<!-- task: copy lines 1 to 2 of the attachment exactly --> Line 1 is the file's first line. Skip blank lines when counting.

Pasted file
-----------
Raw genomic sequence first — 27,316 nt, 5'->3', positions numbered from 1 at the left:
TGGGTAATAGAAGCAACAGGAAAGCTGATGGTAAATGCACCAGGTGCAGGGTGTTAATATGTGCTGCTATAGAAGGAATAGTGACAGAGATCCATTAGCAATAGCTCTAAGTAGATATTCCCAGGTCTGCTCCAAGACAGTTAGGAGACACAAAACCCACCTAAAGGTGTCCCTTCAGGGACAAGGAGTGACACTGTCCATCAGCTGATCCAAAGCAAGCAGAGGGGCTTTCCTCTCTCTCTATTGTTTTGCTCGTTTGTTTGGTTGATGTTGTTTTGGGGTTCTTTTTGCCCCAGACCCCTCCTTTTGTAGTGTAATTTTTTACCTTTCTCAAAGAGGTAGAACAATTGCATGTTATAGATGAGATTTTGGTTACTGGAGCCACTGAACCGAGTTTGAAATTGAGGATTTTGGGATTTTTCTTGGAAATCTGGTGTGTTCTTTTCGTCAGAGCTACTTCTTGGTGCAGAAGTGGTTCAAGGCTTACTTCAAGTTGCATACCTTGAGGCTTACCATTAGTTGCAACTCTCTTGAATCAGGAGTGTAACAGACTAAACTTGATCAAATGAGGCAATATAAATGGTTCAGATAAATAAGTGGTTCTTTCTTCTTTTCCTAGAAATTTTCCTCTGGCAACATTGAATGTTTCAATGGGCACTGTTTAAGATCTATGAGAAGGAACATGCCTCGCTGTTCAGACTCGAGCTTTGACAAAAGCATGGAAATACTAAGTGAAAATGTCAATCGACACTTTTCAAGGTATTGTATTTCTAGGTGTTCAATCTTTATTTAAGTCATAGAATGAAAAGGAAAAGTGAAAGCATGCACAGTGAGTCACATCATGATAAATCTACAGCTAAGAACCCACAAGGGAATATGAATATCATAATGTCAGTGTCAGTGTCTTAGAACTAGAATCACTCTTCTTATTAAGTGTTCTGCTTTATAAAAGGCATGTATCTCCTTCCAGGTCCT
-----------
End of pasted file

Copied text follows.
Raw genomic sequence first — 27,316 nt, 5'->3', positions numbered from 1 at the left:
TGGGTAATAGAAGCAACAGGAAAGCTGATGGTAAATGCACCAGGTGCAGGGTGTTAATATGTGCTGCTATAGAAGGAATAGTGACAGAGATCCATTAGCAATAGCTCTAAGTAGATATTCCCAGGTCTGCTCCAAGACAGTTAGGAGACACAAAACCCACCTAAAGGTGTCCCTTCAGGGACAAGGAGTGACACTGTCCATCAGCTGATCCAAAGCAAGCAGAGGGGCTTTCCTCTCTCTCTATTGTTTTGCTCGTTTGTTTGGTTGATGTTGTTTTGGGGTTCTTTTTGCCCCAGACCCCTCCTTTTGTAGTGTAATTTTTTACCTTTCTCAAAGAGGTAGAACAATTGCATGTTATAGATGAGATTTTGGTTACTGGAGCCACTGAACCGAGTTTGAAATTGAGGATTTTGGGATTTTTCTTGGAAATCTGGTGTGTTCTTTTCGTCAGAGCTACTTCTTGGTGCAGAAGTGGTTCAAGGCTTACTTCAAGTTGCATACCTTGAGGCTTACCATTAGTTGCAACTCTCTTGAATCAGGAGTGTAACAGACTAAACTTGATCAAATGAGGCAATATAAATGGTTCAGATAAATAAGTGGTTCTTTCTTCTTTTCCTAGAAATTTTCCTCTGGCAACATTGAATGTTTCAATGGGCACTGTTTAAGATCTATGAGAAGGAACATGCCTCGCTGTTCAGACTCGAGCTTTGACAAAAGCATGGAAATACTAAGTGAAAATGTCAATCGACACTTTTCAAGGTATTGTATTTCTAGGTGTTCAATCTTTATTTAAGTCATAGAATGAAAAGGAAAAGTGAAAGCATGCACAGTGAGTCACATCATGATAAATCTACAGCTAAGAACCCACAAGGGAATATGAATATCATAATGTCAGTGTCAGTGTCTTAGAACTAGAATCACTCTTCTTATTAAGTGTTCTGCTTTATAAAAGGCATGTATCTCCTTCCAGGTCCT